I dedicate my song today to my brother-in-law, Richard Lumb, who lives in Heckmondwike, West Yorkshire with my sister Mary. Richard celebrates his birthday today. He has had a very difficult year with one ailment after another plus a few periods spent in hospital as an inpatient. I know that you don’t drink alcohol Richard and that you haven’t been in the best of health lately, but never forget how much the Forde family love and respect you. Love Bill and Sheila xx
My song today is ‘Tell Her About It’. This a 1983 hit song written and performed by Billy Joel, from the album ‘An Innocent Man’. An apparent homage to the Motown Sound, the song was Number 1 on the ‘Billboard Hot 100’ charts for one week on September 24, 1983. The single was certified Gold by the RIAA for US sales of over 500,000 copies.
In the lyrics of the song, the singer exhorts a young man to tell the woman he loves how he feels about her before he misses his chance.
This song came out just after my first marriage ended (I won’t say ‘broke up’ as marriages don’t break up; it’s people that do the breaking up!) I’d been married for thirteen years between 1968 and 1981, when we separated. My marriage had effectively ended five year earlier. Believing then that marriage was for life (through good and bad, sickness and good health), I did everything humanly possible to keep the marriage going after our two sons were born to it, but my wife withdrew completely from her roles as both wife and mother to our children. She had post-natal depression (a medical condition then known as the ‘Baby Blues’), and after the children were born and left the Maternity Hospital to come home, I was simply left in total disbelief when my wife would have no contact with them whatsoever for the next five years. She would live in the same house as them but that was where her proximity to our children ended.
For five years, I fed bathed, nursed bedded and got up in the middle of the night with them when they cried. Unfortunately, being an Irish Catholic, and not knowing that post-natal depression was a mental illness which the mother of our children couldn’t help, I was perhaps too quick to consider my wife as simply being ‘a bad mother’. Fortunately, I had a very good mother-in-law who minded the two children during the first four years of their life until she (Dorothy) sadly died with lung cancer in her early sixties. Dorothy (a widow) was the kindest of women and she treated me more as a son than the traditional son-in-law role. Dorothy obviously knew that our marriage was in difficulty and paradoxically (unlike the traditional mother-in-law) she kept out of interfering in our marriage and never raised the subject.
For the first four years of the children’s lives, I never told my parents or siblings of the marital difficulties I was having, although all of our neighbours witnessed it.
The daily function that my mother-in-law served enabled her daughter to continue in her full-time job as an infant teacher and myself as a Probation Officer in Huddersfield. During the last five years of our marriage, my wife repeatedly told me she wanted us to separate. She didn’t blame me for the collapse of our marriage but merely said that ‘she didn’t want to be married to anyone anymore’. I resisted separation for five years, but after her mother died and left her two daughters a sizable inheritance, my wife insisted that I leave her, ‘threatening to kill herself if I didn’t. Faced with this situation, I felt obliged to leave, but on condition that as I’d been both mother and father to our two sons since their births, I would exercise future custody over them. She agreed to this arrangement providing that I signed over full title to our three bedroomed detached house that only had a token amount of £200 mortgage remaining on it (we each had £2000 to almost buy the house outright for £4000 in 1968).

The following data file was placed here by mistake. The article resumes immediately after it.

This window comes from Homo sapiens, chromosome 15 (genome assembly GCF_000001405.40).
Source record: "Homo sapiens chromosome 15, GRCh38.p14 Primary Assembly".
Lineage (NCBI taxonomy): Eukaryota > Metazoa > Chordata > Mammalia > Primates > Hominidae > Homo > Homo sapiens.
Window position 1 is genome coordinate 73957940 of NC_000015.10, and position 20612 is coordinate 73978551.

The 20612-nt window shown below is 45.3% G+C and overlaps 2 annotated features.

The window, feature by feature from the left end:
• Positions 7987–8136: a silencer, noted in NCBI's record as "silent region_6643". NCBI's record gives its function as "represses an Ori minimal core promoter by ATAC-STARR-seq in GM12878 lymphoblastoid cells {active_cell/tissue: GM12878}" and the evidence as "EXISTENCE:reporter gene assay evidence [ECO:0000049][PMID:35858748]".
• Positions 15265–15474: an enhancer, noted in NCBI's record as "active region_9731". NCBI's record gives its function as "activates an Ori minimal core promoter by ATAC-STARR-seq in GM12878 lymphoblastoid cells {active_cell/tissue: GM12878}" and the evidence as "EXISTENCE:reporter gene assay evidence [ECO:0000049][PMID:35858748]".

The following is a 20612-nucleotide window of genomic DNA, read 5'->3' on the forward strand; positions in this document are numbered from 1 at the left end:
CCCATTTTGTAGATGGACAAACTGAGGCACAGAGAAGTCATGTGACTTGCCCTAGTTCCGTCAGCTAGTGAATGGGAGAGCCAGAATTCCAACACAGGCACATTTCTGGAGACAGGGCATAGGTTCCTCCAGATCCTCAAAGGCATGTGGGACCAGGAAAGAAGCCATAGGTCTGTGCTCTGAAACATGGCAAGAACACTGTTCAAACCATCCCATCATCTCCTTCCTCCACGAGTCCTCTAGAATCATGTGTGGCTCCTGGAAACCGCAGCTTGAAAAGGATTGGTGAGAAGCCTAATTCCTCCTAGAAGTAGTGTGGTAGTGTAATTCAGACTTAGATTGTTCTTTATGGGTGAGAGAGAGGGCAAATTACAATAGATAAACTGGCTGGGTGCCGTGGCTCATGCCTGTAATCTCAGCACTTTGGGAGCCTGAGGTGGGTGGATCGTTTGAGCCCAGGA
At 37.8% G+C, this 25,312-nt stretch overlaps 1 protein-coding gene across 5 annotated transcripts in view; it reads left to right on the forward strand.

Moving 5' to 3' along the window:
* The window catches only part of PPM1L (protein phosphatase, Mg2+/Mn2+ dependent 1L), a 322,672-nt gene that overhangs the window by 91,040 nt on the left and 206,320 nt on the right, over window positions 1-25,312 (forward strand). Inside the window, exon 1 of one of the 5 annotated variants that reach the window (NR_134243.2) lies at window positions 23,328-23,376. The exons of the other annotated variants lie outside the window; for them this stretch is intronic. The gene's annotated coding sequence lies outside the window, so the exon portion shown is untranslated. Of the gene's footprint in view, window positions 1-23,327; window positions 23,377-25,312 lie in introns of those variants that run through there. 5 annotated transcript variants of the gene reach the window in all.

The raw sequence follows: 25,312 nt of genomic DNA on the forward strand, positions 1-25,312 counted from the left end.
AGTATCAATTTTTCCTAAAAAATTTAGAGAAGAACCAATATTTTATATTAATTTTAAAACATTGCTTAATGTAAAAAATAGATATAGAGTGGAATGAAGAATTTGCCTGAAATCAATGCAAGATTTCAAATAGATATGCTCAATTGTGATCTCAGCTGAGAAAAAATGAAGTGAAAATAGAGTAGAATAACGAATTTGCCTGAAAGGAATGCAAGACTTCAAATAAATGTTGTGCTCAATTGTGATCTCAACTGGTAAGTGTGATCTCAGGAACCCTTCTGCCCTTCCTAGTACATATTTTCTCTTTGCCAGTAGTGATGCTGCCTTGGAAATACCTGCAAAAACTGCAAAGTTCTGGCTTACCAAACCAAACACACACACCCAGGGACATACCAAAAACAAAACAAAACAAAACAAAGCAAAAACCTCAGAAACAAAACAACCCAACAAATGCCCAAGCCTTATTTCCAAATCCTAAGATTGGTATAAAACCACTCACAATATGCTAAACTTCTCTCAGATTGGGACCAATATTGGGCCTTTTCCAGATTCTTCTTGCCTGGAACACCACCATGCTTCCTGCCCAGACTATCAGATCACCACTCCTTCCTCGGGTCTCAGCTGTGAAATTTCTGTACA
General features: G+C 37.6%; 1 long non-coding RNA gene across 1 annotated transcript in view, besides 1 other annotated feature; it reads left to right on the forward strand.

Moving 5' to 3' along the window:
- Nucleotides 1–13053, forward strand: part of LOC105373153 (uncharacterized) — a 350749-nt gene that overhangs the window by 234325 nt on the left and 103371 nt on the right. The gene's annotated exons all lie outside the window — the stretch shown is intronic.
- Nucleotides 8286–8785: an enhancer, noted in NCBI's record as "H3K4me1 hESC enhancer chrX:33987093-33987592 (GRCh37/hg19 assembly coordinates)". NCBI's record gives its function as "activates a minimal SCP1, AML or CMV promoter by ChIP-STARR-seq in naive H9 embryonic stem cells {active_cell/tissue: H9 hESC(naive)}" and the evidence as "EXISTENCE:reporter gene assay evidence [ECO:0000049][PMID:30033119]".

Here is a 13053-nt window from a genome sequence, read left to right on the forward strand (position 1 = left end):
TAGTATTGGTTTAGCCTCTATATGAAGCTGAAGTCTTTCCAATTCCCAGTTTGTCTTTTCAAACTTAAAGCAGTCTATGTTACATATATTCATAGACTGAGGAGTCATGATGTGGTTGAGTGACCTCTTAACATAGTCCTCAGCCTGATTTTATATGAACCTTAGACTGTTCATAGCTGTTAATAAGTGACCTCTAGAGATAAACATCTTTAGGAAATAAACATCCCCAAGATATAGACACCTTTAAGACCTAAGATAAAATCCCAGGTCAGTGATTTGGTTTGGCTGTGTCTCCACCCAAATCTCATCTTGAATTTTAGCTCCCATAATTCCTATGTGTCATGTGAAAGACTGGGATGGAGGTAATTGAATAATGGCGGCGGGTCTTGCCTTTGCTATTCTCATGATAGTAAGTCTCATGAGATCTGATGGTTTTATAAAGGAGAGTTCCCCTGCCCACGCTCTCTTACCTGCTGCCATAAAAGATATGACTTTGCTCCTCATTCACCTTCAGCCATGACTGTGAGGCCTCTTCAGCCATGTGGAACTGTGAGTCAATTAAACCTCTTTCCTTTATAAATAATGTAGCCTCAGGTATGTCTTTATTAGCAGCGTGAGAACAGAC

I signed over the house and started looking for a home nearby to raise our children. I planned to give up my work for five years and become a full-time dad of single status. It was agreed that I would buy another house in the same area and that both of our children would attend the infant and junior school where my wife taught. I indicated that she could have as much access to the children as she wanted.
After I had managed to buy an old property that required extensive renovation over many years, and had legally transferred full ownership of the marital abode(then worth nearly £100,000), my wife went back on our arrangement, refused to let the children live with me and did not allow me to see or have any contact with them of any description for two full years. For two years, I cried myself to sleep nightly with the loss of all contact with my sons. Despite the courts having made an access order in my favour and placing a term of imprisonment on my wife if she didn’t honour the court order, my wife persisted in denying me all contact! What was I expected to do? I could have the ‘order of imprisonment’ activated in default had I initiated enactment, but which man would do that to the mother of his children, I ask? My wife was simply demonstrating something that has always been known and which has never changed, ‘Possession is nine tenths of the law’.
I had told my family about it, I had told my friends about it, I had told the courts about it and I had even told the children’s mother about it’, but to no avail. At the first time of hearing the song, ‘Tell Her About It’, I felt a certain irony in the song title as I knew in real life that it wouldn’t have altered a damn thing!
Love and peace Bill xxx